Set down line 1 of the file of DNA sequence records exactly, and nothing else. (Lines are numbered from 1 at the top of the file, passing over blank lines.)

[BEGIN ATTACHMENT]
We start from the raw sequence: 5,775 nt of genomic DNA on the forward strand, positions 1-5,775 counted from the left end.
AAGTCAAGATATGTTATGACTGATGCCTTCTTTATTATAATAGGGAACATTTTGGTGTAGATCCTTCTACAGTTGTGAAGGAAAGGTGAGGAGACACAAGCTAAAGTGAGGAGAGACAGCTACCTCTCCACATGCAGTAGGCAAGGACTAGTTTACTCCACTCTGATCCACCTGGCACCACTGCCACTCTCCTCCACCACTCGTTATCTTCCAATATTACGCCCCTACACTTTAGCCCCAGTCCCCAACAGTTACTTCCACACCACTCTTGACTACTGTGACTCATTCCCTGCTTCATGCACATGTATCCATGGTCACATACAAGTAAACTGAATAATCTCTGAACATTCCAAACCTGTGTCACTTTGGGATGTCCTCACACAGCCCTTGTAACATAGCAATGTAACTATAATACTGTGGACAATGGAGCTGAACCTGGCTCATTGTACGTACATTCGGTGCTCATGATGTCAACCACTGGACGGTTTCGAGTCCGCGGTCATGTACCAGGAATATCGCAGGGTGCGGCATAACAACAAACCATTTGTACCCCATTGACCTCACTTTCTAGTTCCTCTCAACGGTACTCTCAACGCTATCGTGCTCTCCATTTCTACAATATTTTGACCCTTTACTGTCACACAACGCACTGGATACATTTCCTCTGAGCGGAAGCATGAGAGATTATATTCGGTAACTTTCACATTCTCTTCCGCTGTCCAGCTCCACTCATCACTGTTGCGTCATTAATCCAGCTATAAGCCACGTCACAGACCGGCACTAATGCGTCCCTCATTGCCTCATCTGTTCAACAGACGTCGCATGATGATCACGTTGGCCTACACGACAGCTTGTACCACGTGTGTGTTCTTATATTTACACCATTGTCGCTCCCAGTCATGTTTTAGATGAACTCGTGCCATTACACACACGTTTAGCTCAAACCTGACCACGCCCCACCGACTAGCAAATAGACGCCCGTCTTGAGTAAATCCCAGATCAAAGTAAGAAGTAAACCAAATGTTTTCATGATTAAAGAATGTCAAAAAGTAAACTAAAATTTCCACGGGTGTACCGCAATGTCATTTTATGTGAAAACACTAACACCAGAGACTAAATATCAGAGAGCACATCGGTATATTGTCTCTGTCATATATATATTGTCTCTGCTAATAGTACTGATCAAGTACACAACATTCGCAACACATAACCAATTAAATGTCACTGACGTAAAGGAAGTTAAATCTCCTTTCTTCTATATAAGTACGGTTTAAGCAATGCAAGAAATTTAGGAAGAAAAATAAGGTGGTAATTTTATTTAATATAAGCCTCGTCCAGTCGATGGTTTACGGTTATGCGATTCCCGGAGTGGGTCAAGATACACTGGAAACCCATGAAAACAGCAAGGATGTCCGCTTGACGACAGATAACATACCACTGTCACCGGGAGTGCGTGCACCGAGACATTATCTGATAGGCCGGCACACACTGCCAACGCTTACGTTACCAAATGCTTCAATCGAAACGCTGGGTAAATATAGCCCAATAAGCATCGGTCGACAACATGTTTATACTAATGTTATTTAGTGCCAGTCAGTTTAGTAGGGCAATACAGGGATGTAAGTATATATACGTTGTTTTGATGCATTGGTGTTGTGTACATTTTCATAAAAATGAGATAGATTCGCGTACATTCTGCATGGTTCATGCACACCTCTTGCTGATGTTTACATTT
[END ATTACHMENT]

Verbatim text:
We start from the raw sequence: 5,775 nt of genomic DNA on the forward strand, positions 1-5,775 counted from the left end.